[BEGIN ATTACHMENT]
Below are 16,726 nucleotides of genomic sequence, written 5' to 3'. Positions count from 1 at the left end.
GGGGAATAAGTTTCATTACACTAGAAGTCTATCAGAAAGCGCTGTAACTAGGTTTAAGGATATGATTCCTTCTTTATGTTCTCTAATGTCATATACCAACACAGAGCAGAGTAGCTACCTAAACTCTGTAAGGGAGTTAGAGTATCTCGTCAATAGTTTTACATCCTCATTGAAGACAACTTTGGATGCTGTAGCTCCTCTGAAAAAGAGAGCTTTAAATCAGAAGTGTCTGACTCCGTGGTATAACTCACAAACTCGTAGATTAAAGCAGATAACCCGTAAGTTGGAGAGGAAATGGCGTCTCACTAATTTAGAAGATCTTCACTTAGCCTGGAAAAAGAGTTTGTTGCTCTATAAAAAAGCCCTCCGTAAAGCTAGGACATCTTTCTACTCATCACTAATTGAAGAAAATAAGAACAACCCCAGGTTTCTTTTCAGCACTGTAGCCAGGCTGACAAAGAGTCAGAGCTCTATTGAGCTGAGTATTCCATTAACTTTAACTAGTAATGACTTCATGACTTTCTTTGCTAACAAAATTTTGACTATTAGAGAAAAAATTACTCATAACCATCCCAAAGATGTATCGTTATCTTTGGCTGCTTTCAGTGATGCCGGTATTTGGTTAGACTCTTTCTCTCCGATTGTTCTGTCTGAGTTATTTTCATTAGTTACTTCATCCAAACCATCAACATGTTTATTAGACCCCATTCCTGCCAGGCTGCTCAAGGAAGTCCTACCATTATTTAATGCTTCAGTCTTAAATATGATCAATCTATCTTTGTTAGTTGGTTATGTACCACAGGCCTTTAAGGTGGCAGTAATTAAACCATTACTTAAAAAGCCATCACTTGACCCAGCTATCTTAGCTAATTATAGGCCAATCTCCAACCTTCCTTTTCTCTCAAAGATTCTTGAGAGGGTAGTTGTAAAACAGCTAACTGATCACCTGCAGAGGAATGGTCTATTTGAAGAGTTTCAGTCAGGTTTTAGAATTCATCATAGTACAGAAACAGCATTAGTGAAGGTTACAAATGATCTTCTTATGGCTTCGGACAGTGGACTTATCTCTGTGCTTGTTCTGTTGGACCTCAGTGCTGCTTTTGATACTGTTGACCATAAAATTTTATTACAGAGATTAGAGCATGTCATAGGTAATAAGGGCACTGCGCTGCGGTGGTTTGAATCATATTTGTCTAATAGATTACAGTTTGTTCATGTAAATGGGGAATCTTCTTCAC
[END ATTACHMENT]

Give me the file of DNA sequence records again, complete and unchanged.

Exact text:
Below are 16,726 nucleotides of genomic sequence, written 5' to 3'. Positions count from 1 at the left end.
GGGGAATAAGTTTCATTACACTAGAAGTCTATCAGAAAGCGCTGTAACTAGGTTTAAGGATATGATTCCTTCTTTATGTTCTCTAATGTCATATACCAACACAGAGCAGAGTAGCTACCTAAACTCTGTAAGGGAGTTAGAGTATCTCGTCAATAGTTTTACATCCTCATTGAAGACAACTTTGGATGCTGTAGCTCCTCTGAAAAAGAGAGCTTTAAATCAGAAGTGTCTGACTCCGTGGTATAACTCACAAACTCGTAGATTAAAGCAGATAACCCGTAAGTTGGAGAGGAAATGGCGTCTCACTAATTTAGAAGATCTTCACTTAGCCTGGAAAAAGAGTTTGTTGCTCTATAAAAAAGCCCTCCGTAAAGCTAGGACATCTTTCTACTCATCACTAATTGAAGAAAATAAGAACAACCCCAGGTTTCTTTTCAGCACTGTAGCCAGGCTGACAAAGAGTCAGAGCTCTATTGAGCTGAGTATTCCATTAACTTTAACTAGTAATGACTTCATGACTTTCTTTGCTAACAAAATTTTGACTATTAGAGAAAAAATTACTCATAACCATCCCAAAGATGTATCGTTATCTTTGGCTGCTTTCAGTGATGCCGGTATTTGGTTAGACTCTTTCTCTCCGATTGTTCTGTCTGAGTTATTTTCATTAGTTACTTCATCCAAACCATCAACATGTTTATTAGACCCCATTCCTGCCAGGCTGCTCAAGGAAGTCCTACCATTATTTAATGCTTCAGTCTTAAATATGATCAATCTATCTTTGTTAGTTGGTTATGTACCACAGGCCTTTAAGGTGGCAGTAATTAAACCATTACTTAAAAAGCCATCACTTGACCCAGCTATCTTAGCTAATTATAGGCCAATCTCCAACCTTCCTTTTCTCTCAAAGATTCTTGAGAGGGTAGTTGTAAAACAGCTAACTGATCACCTGCAGAGGAATGGTCTATTTGAAGAGTTTCAGTCAGGTTTTAGAATTCATCATAGTACAGAAACAGCATTAGTGAAGGTTACAAATGATCTTCTTATGGCTTCGGACAGTGGACTTATCTCTGTGCTTGTTCTGTTGGACCTCAGTGCTGCTTTTGATACTGTTGACCATAAAATTTTATTACAGAGATTAGAGCATGTCATAGGTAATAAGGGCACTGCGCTGCGGTGGTTTGAATCATATTTGTCTAATAGATTACAGTTTGTTCATGTAAATGGGGAATCTTCTTCAC